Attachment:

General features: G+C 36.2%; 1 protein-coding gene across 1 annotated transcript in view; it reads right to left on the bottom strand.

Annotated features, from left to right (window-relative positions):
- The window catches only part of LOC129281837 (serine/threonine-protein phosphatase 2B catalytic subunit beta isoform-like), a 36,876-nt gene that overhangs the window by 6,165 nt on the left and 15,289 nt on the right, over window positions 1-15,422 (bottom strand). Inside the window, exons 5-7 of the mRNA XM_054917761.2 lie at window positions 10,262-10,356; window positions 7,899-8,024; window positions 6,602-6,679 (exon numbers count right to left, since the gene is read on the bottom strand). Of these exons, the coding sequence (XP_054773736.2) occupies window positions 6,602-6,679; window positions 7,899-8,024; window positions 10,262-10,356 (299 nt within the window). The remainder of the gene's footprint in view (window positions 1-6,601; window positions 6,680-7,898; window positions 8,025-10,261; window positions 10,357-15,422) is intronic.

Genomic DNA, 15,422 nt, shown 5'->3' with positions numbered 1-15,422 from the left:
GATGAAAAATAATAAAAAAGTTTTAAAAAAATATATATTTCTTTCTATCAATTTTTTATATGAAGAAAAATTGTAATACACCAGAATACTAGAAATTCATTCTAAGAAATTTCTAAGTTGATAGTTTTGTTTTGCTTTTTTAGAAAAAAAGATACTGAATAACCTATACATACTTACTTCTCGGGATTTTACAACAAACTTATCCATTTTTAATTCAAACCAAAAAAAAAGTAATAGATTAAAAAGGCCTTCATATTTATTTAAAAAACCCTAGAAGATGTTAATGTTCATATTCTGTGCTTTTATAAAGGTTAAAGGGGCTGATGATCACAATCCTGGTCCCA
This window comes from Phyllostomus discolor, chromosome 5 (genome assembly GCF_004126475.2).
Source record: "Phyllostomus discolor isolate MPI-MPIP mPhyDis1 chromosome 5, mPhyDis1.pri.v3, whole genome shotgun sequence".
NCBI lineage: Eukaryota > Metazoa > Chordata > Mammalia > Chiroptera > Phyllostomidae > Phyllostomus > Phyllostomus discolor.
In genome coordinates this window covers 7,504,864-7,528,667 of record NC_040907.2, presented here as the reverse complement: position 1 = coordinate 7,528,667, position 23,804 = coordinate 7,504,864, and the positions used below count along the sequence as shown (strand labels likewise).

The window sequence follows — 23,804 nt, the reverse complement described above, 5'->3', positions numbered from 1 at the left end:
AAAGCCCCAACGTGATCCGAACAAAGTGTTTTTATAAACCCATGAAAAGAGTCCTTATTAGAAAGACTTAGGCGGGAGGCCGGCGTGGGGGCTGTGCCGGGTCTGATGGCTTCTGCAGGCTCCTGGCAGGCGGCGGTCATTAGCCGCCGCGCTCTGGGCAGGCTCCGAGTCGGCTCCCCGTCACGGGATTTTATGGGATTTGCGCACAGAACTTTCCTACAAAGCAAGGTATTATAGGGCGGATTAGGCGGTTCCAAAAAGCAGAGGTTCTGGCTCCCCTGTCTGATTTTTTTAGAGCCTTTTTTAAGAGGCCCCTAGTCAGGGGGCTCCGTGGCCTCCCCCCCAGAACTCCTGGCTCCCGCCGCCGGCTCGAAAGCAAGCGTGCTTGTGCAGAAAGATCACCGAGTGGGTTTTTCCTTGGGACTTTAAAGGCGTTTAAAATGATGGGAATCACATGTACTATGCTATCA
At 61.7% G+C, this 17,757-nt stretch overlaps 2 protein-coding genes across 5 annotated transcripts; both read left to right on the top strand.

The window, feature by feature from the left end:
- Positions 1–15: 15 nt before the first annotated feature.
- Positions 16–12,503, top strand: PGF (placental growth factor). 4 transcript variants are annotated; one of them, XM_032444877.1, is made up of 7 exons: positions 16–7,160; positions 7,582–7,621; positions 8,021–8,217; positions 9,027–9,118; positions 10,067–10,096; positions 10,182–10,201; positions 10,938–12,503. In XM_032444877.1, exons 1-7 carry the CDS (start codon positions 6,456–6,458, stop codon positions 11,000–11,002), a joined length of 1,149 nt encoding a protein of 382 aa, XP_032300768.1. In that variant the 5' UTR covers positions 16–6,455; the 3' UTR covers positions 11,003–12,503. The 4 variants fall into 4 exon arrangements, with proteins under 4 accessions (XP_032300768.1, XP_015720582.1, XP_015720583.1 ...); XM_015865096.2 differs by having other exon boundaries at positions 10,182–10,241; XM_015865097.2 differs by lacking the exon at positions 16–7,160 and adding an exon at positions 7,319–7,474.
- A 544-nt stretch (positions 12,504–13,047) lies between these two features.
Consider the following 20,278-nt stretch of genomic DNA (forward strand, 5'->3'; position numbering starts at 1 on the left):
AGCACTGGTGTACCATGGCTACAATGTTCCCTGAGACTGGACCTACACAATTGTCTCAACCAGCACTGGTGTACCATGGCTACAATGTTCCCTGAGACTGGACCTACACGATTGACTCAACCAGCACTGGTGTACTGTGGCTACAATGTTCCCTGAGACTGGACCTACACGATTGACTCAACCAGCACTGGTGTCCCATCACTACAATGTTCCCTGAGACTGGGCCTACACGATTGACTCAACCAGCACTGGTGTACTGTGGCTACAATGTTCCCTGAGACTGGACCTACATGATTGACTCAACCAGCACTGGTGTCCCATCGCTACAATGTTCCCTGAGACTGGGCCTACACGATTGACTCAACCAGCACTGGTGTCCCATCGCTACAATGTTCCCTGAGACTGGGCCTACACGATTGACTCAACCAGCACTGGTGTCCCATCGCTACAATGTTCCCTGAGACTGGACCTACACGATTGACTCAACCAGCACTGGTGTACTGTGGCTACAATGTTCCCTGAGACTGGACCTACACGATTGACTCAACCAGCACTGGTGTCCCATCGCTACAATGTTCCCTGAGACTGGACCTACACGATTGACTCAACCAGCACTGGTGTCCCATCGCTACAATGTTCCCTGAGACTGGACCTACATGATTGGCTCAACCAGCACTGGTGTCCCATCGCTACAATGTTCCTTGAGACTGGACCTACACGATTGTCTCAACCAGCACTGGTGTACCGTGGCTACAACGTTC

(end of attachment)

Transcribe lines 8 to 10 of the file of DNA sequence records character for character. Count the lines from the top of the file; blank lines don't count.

NCBI lineage: Eukaryota > Metazoa > Chordata > Mammalia > Chiroptera > Phyllostomidae > Phyllostomus > Phyllostomus discolor.
In genome coordinates this window covers 7,504,864-7,528,667 of record NC_040907.2, presented here as the reverse complement: position 1 = coordinate 7,528,667, position 23,804 = coordinate 7,504,864, and the positions used below count along the sequence as shown (strand labels likewise).

The window sequence follows — 23,804 nt, the reverse complement described above, 5'->3', positions numbered from 1 at the left end: